College attainment rates rose just 1 or 2 percentage points per decade for the first half of the 20th century and only began to pick up in the 1970s. Although the most recent data only go through 2018, the 2010s have already seen a gain of 5.1 percentage points, more than the gains in the 1980s, 1990s and 2000s. If the 2010s ended anything like the decade began, it will easily be the best decade we’ve ever seen in terms of college attainment.
We just went through a decade of stagnant achievement scores, and ideally we’d see improvements in both achievement and attainment. Still, I argue it’s worth celebrating the attainment gains given their link to improved life outcomes for students.
From lobsters to bikes to HBCUs, Bellwether has covered a breadth of topics tied to rural education over the last six years. While we are by no means the first group to do in-depth research on rural schools and communities, we were among the first in the education reform community to begin thinking critically about policy solutions for rural schools. And as more and more of our peers have turned their attention to the rural context, we’ve realized that there’s a lack of basic understanding of the facts about rural schools and communities.
This deck pulls together data and research on education, economic development, and more into a coherent fact base to explain the current state of rural communities and schools. It begins with an overview of the variation of communities within the rural designation in terms of their locations, economies, strengths, and challenges. For example, resort communities like Eagle County (Vail), Colorado and impoverished communities like many along the Mississippi Delta are both considered rural but have dramatically different geographic, economic, educational, and social contexts.Continue reading →
New York Mayor Bill de Blasio’s new education agenda, announced last week, proposes to raise the city’s on-time graduation rate from 68 percent to 80 percent over the next ten years. A dramatic increase in high school graduation rates is a laudable goal and critical to championing equity; the devil will be in the details, which are yet to be made public. His plans to invest in pre-K and reading by 2nd grade are a critical foundation, but when it comes to keeping older students on track through high school, the mayor would do well to look to a new report released last week by the Center for Promise. Called Don’t Quit on Me, the report provides valuable insight into the role that relationships play in young people’s decisions to stay in high school. The findings point to three key considerations for any city seeking to build a plan to keep all youth on the path to graduation:
Take a hard look at school discipline policies.
The study found that young people who left school were more likely to have experienced multiple adverse life experiences between ages 14 and 18, compared to youth who stayed enrolled. One of the experiences that was a top predictor of leaving school before graduation was suspension or expulsion; being suspended or expelled more than doubled the odds that a young person would not complete high school.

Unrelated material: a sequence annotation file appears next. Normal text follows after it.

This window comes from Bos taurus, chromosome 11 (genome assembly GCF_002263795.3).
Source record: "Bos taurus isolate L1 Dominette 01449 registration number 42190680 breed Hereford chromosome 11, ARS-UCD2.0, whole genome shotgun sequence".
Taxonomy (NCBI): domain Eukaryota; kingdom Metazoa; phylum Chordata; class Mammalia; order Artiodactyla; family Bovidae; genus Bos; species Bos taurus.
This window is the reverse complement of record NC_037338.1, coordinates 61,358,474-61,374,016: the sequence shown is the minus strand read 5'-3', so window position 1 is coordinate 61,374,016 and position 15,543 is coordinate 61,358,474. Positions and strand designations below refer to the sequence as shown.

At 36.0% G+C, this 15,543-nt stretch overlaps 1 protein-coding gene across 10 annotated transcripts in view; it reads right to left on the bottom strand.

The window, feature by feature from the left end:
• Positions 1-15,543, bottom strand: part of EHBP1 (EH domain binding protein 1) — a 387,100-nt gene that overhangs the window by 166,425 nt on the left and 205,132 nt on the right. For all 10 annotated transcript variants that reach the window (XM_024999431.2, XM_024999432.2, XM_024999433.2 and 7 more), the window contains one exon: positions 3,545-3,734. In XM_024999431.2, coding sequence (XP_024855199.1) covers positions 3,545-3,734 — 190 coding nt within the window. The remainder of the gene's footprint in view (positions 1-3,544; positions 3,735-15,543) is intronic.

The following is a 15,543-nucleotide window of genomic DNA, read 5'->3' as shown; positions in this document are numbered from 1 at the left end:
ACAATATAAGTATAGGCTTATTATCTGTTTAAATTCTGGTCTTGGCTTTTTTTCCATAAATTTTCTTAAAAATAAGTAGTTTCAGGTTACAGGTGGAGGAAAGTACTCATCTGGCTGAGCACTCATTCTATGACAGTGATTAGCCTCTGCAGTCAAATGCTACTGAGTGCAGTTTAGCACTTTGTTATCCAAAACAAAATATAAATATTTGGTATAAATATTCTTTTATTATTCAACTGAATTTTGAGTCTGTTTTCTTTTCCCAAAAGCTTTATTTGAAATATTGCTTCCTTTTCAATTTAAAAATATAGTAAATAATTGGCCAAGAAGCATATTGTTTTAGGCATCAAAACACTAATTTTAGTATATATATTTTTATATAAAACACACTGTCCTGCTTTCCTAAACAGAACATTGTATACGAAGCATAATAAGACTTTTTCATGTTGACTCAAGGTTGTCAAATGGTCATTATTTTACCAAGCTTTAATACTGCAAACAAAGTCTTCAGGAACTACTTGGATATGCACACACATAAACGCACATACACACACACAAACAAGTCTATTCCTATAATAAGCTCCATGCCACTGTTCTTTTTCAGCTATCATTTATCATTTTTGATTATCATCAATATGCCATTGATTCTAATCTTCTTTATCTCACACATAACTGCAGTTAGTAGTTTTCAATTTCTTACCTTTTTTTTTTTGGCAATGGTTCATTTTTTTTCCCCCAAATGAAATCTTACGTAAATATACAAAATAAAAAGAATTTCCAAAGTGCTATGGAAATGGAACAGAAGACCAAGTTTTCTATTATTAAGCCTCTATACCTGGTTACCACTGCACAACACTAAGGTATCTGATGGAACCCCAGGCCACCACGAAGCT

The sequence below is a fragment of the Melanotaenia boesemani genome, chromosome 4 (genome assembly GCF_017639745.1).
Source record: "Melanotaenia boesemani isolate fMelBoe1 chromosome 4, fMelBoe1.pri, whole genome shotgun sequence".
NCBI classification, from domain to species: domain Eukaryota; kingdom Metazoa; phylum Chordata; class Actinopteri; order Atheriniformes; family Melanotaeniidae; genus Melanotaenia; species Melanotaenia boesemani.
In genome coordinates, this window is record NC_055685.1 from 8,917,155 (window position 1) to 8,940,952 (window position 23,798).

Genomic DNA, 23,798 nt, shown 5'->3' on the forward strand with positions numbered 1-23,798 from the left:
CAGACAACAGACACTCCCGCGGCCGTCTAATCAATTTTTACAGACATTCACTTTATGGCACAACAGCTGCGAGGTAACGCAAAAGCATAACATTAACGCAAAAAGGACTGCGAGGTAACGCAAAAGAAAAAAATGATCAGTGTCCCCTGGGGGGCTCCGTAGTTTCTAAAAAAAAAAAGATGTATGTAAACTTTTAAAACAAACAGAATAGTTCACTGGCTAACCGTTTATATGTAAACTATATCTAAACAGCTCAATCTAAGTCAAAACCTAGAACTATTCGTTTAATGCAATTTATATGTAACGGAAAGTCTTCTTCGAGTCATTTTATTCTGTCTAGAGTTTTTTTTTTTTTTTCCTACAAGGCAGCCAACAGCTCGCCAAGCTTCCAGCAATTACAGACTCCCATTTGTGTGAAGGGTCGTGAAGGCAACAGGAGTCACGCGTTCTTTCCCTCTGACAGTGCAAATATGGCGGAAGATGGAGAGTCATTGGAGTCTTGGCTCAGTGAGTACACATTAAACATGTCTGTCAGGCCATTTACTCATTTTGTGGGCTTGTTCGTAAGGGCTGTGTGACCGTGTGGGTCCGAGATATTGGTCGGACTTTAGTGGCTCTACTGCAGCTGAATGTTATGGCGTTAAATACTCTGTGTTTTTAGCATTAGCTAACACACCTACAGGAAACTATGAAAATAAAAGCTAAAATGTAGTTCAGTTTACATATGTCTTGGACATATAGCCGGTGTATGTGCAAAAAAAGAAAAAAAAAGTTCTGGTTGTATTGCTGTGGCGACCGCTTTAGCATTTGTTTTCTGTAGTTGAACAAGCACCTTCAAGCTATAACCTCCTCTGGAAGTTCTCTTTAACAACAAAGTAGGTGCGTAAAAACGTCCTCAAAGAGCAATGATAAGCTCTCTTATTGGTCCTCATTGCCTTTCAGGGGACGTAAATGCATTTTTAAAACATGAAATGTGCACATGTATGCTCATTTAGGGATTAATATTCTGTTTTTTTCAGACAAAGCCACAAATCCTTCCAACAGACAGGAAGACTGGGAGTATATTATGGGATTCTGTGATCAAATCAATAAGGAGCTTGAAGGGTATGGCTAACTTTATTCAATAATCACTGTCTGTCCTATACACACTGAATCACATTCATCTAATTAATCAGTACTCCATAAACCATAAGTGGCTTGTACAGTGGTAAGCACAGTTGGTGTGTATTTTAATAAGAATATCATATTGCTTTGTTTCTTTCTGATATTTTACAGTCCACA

The link between being suspended or expelled and leaving school—consistently found in other research as well—is particularly troubling given the well-documented fact these disciplinary actions are disproportionately meted out to students from certain demographic groups. For example, in the 2009-10 school year, 17 percent of Black children in grades K-12 nationally were suspended at least once—more than three times the suspension rate of white students. The suspension rate for Black students with disabilities was even higher, at one in four (25 percent). In order to keep more students enrolled and increase equity in graduation rates, it will be critical to promote school discipline policies that create safe and productive classroom environments by employing effective alternatives to out-of-school suspension.
Graduation rates aren’t a very good measure on which to hold high schools accountable.
There are a couple reasons for this. First, graduation decisions are mostly left up to the schools and districts that are supposedly accountable for them. If you hold schools and districts accountable for their graduation rates, they have an incentive to just pass more students along and out the door.
Second, graduation rates also have a long time lag between when a student begins his or her high school career and when he or she finally finishes. Although schools and districts have quite a bit of control over these things, there’s still a long time lag, and it will be hard for a superintendent or principal to show any immediate improvements.
Both of these issues can be mitigated in various ways. States adopted high school graduation exams to require all students across the state to meet the same bar. But those exams come with their own problems. To avoid the time lag problem, states could adopt retention measures calculated on an annual basis. But few states have done so. Averaging across multiple years could also help, but few states do that either, and schools still can’t move the needle very quickly.
But worst of all, graduation rates don’t tell us very much about whether students are prepared for life after graduation. Continue reading →
Something amazing is going on with high school graduation rates. In the 1990’s public high school graduation rates actually fell, from 74 percent in 1990 to 72 percent in 2000. But in the mid-2000’s they started to rise, and they really took off after NCLB’s accountability provisions took effect in 2006. We hit an all-time high in 2009, and we’ve made new highs every year since. Today, the national high school graduation rate sits at 81 percent. Continue reading →